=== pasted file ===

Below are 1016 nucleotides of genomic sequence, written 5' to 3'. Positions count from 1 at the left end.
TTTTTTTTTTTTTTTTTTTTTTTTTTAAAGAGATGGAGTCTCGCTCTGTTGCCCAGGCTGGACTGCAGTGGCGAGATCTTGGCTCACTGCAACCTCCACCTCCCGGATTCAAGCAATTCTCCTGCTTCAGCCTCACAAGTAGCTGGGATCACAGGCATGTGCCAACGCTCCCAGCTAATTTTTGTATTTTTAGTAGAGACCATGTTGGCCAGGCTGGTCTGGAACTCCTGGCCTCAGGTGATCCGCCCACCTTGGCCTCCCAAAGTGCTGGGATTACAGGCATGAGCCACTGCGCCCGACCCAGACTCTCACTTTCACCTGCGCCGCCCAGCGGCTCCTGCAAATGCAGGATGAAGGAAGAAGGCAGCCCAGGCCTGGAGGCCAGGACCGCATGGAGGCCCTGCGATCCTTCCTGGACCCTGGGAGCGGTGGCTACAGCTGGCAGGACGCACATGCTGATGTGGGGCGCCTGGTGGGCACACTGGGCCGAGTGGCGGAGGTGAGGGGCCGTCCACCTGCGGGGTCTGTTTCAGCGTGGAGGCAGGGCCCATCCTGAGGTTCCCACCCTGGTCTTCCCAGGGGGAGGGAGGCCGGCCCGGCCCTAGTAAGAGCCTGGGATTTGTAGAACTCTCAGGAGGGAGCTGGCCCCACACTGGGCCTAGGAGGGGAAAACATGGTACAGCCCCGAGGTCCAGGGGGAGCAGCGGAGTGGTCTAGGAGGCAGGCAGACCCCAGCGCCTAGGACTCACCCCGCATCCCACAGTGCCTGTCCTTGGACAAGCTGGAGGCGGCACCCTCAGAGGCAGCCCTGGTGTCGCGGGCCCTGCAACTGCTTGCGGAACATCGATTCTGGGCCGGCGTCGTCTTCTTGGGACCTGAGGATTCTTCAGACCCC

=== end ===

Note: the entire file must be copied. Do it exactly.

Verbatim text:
Below are 1016 nucleotides of genomic sequence, written 5' to 3'. Positions count from 1 at the left end.
TTTTTTTTTTTTTTTTTTTTTTTTTTAAAGAGATGGAGTCTCGCTCTGTTGCCCAGGCTGGACTGCAGTGGCGAGATCTTGGCTCACTGCAACCTCCACCTCCCGGATTCAAGCAATTCTCCTGCTTCAGCCTCACAAGTAGCTGGGATCACAGGCATGTGCCAACGCTCCCAGCTAATTTTTGTATTTTTAGTAGAGACCATGTTGGCCAGGCTGGTCTGGAACTCCTGGCCTCAGGTGATCCGCCCACCTTGGCCTCCCAAAGTGCTGGGATTACAGGCATGAGCCACTGCGCCCGACCCAGACTCTCACTTTCACCTGCGCCGCCCAGCGGCTCCTGCAAATGCAGGATGAAGGAAGAAGGCAGCCCAGGCCTGGAGGCCAGGACCGCATGGAGGCCCTGCGATCCTTCCTGGACCCTGGGAGCGGTGGCTACAGCTGGCAGGACGCACATGCTGATGTGGGGCGCCTGGTGGGCACACTGGGCCGAGTGGCGGAGGTGAGGGGCCGTCCACCTGCGGGGTCTGTTTCAGCGTGGAGGCAGGGCCCATCCTGAGGTTCCCACCCTGGTCTTCCCAGGGGGAGGGAGGCCGGCCCGGCCCTAGTAAGAGCCTGGGATTTGTAGAACTCTCAGGAGGGAGCTGGCCCCACACTGGGCCTAGGAGGGGAAAACATGGTACAGCCCCGAGGTCCAGGGGGAGCAGCGGAGTGGTCTAGGAGGCAGGCAGACCCCAGCGCCTAGGACTCACCCCGCATCCCACAGTGCCTGTCCTTGGACAAGCTGGAGGCGGCACCCTCAGAGGCAGCCCTGGTGTCGCGGGCCCTGCAACTGCTTGCGGAACATCGATTCTGGGCCGGCGTCGTCTTCTTGGGACCTGAGGATTCTTCAGACCCC